Carsten Ljunggren (Örebro University), Agonistic Pragmatism and the Transformation of Citizenship Education

This paper begins with a picture of a 'problematic situation' (Dewey), namely the situation where nation-states have to cope with political and social realities such as cultural globalization and migration. Citizenship education is part of the nation-state, i.e. linked to the formal political union, the state. It is also, which is my point, linked to the nation in terms of its specific socio-cultural entity. In Sweden some 15-20% of the population is foreign-born, from more than 200 countries which has expanded the meaning of the identity of the nation, and even affected state curricula. The paper is framed by the discussion of social integration and its importance to citizenship education, focused on the meaning of national identity. Inspired by Richard Rorty's pragmatism and his vocabulary, especially 'ethnocentrism', 'we-intention' and 'contingency', I will try to make some arguments likely to understand the transformation of citizenship education in a (national) situation where 'cultural recognition' no longer appears to be an adequate concept. In order to add to Rorty's pragmatism a more pronounced action dimension, and to expand his understanding of individuality as part of citizenship, I will try some arguments where I discuss the implications of an agonistic pragmatism.

Reijo Miettinen (University of Helsinki), Revitalizing Dewey's conception of the occupation of the students

According to Dewey's the knowledge needs to be taught in school in and with definite reference to its social context of use. In School and Society he had suggested that this can be achieved by taking an occupation of the child as an organizing unit of school work. He defines it in two ways. First, it is meaningful activity in which the purpose, moral concerns, theoretical thinking and practical doing are united. Secondly, it is a "mode of activity on the part of the child which reproduces, or runs parallel to, some form of work carried on in social life". The paper suggests that the idea of occupation is continuously viable and can best realized by transcending the boundaries between school and society. The paper reports how it has been applied in a Finnish polytechnic by organizing educational enterprises (or occupations) in which the school and other societal actors collaborate in order to connect the student learning to the context of use. The results of two empirical studies on such enterprises are presented. The show that collaborative occupations revolutionized student motivation and had a significant impact on the epistemological and practical quality of learning.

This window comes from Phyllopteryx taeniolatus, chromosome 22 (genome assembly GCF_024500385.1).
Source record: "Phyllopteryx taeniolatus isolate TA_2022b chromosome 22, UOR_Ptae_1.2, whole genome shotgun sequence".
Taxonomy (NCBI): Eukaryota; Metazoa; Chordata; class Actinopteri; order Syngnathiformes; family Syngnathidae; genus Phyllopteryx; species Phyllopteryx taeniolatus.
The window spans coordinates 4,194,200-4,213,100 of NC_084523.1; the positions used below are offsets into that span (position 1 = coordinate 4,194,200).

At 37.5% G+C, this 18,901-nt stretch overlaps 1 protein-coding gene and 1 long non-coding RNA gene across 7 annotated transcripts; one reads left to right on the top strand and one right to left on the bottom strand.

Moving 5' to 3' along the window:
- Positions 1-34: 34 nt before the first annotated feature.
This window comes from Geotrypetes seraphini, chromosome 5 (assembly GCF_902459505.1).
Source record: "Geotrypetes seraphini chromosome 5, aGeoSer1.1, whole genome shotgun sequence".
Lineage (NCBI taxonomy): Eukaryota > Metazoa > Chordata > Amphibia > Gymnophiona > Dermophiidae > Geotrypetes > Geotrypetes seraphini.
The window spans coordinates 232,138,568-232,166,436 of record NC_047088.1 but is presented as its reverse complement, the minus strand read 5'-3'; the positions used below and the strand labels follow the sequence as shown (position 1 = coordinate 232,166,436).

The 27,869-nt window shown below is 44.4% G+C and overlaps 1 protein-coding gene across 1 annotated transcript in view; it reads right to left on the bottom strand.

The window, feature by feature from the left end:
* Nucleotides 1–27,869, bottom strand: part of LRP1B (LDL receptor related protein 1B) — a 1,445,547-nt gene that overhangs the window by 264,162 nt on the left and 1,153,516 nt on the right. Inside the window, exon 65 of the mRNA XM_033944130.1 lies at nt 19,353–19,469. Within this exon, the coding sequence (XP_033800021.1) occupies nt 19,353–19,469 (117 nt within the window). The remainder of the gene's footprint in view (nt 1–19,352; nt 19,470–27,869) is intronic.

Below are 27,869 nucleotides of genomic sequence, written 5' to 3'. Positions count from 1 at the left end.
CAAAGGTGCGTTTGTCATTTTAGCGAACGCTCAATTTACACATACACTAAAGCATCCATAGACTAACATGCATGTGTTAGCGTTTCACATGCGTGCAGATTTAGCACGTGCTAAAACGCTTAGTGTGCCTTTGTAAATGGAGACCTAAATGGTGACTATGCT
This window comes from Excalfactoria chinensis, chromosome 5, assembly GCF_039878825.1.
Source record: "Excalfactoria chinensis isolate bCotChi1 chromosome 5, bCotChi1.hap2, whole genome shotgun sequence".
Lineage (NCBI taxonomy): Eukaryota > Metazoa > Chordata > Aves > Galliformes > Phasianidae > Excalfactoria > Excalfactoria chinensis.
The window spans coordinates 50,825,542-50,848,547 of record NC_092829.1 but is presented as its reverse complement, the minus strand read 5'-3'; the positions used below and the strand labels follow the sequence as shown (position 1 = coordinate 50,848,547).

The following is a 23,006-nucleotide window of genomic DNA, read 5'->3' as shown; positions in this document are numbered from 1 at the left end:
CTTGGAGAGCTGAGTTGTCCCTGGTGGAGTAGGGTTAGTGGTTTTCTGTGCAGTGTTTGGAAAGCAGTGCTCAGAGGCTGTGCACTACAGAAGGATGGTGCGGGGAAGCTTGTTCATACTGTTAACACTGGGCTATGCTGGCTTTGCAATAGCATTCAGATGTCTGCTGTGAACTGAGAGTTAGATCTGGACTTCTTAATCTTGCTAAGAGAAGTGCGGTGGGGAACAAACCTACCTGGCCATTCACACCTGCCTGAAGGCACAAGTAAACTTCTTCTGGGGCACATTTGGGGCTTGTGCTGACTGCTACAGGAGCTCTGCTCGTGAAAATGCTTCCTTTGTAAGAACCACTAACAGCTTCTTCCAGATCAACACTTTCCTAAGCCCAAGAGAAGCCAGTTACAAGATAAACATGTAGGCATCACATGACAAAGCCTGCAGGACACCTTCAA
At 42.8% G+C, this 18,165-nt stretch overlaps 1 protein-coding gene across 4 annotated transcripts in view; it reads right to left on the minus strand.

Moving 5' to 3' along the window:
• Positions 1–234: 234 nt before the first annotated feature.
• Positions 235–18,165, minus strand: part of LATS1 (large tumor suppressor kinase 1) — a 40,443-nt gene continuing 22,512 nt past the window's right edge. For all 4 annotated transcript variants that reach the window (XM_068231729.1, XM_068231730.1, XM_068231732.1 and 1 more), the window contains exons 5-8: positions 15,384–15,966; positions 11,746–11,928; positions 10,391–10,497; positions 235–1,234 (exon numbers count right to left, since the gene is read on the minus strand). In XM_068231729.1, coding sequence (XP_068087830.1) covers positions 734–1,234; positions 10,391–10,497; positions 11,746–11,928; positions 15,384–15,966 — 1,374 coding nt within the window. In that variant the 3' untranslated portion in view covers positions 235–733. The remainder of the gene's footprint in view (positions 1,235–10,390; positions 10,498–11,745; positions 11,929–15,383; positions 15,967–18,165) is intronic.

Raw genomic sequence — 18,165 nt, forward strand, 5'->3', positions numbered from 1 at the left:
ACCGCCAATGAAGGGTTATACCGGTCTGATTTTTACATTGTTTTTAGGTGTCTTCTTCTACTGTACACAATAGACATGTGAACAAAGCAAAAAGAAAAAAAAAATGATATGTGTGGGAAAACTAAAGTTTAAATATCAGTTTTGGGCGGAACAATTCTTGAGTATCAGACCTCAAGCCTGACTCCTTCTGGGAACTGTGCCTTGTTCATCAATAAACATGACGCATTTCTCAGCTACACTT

Stefano Oliverio (University of Naples Federico II),Education and the Experience of Reality. The Consequences of New Realism and Pragmatism as Post-Postmodernism